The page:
But there are ominous omens like clumping in an apartment upstairs and light bulbs that keep blowing out. Each character has turmoil roiling inside. For instance, Aimee is emotionally broken by the recent breakup with her beloved girlfriend and has found out that her debilitating colitis has cost her a partnership. Far worse is in store for all.
The cast – none of whom actually look like they are related to anyone else in the family – is superb. Caselle’s pale zombie grandmother is a frightening reminder of what awaits us all. Garle is engaging as a 20-something finding that life after college is not working out as she hoped. Alvarez inhabits someone who has adopted every trendy affectation and yet is the most stable person in the room. Bartmon is wonderfully vulnerable as the emotionally walking wounded (I don’t know who came up with this, but she picks at her food during dinner as everyone else eats).
But highest honors are due the work of the veterans Dimon and Gioia. They both give a master class in naturalistic acting. They inhabit their characters so completely and with such seeming effortlessness that you believe they are, indeed, an old married couple with decades of shared joys and slights. Their Erik and Dierdre have come to a complete understanding of each other’s strengths and weaknesses. But watch how their deep dark secret slips out by millimeters – unmistakable but still understated. Both actors subtly put across Karam’s underlying concern: the slow sad realization that that their lifelong efforts to achieve economic and emotional security for themselves and their children is seeming less and less likely.
Adler, who also has directed Karam’s Sons of the Prophet and produced Speech & Debate, keeps the evening moving swiftly with verbal jibes and jokes bumping and slamming into and over each other. But his staging is especially notable: more than one duo or trio often have conversations in separate parts of the house at the same time. Further, someone is often listening from a darkened corner of the apartment. Your attention is commandeered as your eyes roam the quirky two-level apartment to ensure you don’t miss anything.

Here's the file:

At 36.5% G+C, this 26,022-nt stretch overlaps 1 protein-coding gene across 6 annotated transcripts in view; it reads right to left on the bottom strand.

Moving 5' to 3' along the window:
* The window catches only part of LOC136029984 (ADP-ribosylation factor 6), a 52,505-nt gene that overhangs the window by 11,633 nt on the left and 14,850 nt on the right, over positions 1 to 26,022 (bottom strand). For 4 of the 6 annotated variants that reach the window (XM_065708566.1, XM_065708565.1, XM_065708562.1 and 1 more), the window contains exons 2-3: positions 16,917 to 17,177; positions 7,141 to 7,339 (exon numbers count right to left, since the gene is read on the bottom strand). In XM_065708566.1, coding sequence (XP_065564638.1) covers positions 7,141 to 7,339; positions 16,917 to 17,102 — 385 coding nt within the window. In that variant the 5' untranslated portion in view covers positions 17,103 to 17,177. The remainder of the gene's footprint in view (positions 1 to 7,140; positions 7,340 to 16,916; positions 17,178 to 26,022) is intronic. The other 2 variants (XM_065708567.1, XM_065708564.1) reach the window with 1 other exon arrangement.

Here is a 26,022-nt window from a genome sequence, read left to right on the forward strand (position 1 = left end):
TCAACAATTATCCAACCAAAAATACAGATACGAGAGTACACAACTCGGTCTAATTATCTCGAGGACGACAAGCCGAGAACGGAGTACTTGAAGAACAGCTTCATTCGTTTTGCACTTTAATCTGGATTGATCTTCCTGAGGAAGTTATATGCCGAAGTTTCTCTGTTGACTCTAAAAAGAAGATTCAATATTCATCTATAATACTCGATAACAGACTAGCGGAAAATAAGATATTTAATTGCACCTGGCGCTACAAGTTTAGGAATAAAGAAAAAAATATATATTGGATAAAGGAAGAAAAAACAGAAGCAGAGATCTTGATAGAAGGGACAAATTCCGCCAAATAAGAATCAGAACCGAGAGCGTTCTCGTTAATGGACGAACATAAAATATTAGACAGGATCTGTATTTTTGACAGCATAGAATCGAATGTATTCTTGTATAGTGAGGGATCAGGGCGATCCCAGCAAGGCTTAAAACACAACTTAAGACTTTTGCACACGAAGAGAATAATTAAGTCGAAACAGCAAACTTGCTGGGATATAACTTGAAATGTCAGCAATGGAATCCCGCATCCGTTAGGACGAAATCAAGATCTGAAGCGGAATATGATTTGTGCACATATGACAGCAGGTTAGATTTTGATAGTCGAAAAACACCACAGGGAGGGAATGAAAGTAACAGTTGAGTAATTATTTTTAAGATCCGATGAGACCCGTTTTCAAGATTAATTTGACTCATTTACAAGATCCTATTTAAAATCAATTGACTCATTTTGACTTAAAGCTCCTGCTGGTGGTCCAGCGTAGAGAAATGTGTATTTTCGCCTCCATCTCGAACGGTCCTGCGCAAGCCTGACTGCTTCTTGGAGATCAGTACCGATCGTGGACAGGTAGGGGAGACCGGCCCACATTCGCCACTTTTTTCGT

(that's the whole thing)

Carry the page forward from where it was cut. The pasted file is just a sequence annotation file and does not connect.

Adler has also bound his cast together so that they believably share a wicked sense of humor, a wry pleasure in knowing just how to ping each other’s egos and rationalizations, and yet savor a true sense of belonging.
Lyle Baskin’s set is a doppelganger of David Zinn’s original Broadway design, but Jeff Quinn once again creates all kinds of off-beat moods with his lighting such as an ultra-brought fluorescents in the kitchen contrasting with the darkened floor above. Matt Corey provides a haunted house-worth of unnerving sounds of a building creaking, groaning and deteriorating.
The Humans is like an anthropologist of the future’s look back at a species’ efforts in the early part of the 21st Century to cope with the fraying of a dream.
The Humans runs through November 5 at GableStage, 1200 Anastasia Ave., Coral Gables, inside the Biltmore Hotel. Performances generally at 8 p.m. Thursday-Saturday, 2 p.m. and 7 p.m. Sunday. Runs 90 minutes with no intermission. Tickets are $42-$60. For tickets and more information, call 305-445-1119 or visit GableStage.org